Following a ministerial council meeting held earlier in the day, Griveaux told reporters that the yellow vest movement was comprised both of "sincere" people, including women and retirees, and "insurgents," with some of them being "ultra-left" or "ultra-right."
"Some of them are even supported from abroad… I mean at least morally supported. There was a recent statement by two ministers from the Italian government who do not conceal their support [for the yellow vest movement]… We know about benevolence shown by certain propaganda tools — I don't even say media — such as Russia Today toward the movement," Griveaux told reporters.
He added that some yellow vest protesters believed that RT was the only "free media."
"For [yellow vest activist] Mister [Eric] Drouet Russia Today is the only free media. I don't share this opinion," Griveaux said.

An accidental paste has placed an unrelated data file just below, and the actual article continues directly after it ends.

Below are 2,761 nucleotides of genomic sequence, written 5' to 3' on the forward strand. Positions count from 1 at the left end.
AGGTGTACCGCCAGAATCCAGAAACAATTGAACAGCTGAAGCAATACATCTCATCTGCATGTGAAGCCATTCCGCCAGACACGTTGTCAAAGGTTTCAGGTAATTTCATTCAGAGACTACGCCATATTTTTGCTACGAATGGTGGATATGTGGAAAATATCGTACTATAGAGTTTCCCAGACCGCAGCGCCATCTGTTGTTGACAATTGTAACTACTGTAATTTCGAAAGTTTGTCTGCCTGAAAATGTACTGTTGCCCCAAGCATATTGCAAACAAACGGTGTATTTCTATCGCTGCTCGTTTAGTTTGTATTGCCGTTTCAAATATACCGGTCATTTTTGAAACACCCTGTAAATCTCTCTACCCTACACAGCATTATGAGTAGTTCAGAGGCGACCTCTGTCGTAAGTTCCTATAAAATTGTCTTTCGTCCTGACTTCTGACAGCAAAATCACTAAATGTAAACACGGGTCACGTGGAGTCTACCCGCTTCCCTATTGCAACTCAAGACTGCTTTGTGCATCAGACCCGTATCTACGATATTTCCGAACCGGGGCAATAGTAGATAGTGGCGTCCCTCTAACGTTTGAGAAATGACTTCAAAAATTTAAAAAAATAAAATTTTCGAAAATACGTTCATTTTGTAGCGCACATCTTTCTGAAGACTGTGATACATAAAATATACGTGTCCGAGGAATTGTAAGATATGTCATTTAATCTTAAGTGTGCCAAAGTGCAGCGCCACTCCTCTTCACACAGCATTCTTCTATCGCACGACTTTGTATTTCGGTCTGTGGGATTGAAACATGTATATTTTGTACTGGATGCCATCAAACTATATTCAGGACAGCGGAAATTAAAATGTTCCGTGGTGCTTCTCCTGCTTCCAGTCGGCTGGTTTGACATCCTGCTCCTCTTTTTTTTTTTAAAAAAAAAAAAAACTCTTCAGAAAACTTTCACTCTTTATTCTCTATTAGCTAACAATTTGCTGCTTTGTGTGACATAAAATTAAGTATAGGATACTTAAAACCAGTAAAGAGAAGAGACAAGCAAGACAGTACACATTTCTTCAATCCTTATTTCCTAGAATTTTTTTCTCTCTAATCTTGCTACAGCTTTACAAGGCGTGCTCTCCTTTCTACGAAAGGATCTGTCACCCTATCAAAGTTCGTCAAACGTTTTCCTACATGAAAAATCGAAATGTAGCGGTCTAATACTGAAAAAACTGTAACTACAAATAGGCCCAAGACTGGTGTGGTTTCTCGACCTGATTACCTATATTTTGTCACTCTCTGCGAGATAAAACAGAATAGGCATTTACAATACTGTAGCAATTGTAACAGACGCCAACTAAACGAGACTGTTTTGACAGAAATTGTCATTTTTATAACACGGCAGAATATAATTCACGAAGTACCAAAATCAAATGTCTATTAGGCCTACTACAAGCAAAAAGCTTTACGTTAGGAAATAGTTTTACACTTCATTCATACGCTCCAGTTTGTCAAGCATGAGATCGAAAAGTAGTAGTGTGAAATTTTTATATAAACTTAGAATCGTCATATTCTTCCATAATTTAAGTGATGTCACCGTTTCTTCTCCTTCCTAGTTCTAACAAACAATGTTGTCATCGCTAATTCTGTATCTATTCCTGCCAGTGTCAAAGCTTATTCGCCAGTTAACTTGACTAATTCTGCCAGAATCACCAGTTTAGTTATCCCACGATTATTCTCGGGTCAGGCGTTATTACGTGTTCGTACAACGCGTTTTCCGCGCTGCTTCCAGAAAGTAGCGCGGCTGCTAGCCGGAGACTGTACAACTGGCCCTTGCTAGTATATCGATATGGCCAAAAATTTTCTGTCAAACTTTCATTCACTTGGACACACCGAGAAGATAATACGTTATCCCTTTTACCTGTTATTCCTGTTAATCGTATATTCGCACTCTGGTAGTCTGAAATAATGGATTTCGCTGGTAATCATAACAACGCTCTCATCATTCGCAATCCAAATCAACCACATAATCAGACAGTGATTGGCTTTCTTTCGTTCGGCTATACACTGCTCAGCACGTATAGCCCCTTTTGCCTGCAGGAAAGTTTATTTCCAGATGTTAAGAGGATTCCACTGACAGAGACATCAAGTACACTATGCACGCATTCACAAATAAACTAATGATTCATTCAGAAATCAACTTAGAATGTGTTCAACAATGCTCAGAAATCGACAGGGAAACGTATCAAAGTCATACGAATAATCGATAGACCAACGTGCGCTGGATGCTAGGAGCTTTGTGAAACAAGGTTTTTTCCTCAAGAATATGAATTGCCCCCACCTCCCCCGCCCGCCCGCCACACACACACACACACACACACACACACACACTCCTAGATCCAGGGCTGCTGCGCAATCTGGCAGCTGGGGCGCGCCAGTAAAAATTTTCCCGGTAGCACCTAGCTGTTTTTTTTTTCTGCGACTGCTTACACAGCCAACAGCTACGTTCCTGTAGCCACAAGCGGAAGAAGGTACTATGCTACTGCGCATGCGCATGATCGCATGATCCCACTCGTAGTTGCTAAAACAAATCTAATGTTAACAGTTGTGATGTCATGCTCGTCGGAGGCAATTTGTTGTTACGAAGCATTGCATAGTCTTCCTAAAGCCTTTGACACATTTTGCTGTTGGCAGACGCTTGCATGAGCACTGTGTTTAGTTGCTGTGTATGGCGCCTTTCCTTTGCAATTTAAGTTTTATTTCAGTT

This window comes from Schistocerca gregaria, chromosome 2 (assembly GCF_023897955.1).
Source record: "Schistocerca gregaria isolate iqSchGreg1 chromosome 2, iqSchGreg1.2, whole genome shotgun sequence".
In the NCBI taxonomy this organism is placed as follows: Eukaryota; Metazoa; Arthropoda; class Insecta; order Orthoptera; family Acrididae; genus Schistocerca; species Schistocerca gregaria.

The statement referred to an open letter published to the protesters by Italian Deputy Prime Minister and Minister of Economic Development Luigi Di Maio on Monday, dubbed "Yellow vests, do not give up!" offering them support from his anti-establishment Five Star Movement party, slamming acts of violence by French police officers, and qualifying the yellow vest movement as a peaceful one. Italian Deputy Prime Minister and Interior Minister Matteo Salvini expressed his support for the protesters as well, adding that he "firmly and fully" condemned any act of violence.
The wave of the so-called yellow vests protests — named after the obligatory attribute of French cars — started in mid-November. While the French government has scrapped its planned hike in diesel taxes, which is what initially sparked the protests, the yellow vests have evolved into a broader movement against government policies and rising living costs. The rallies have been marked by violent clashes between protesters and the police.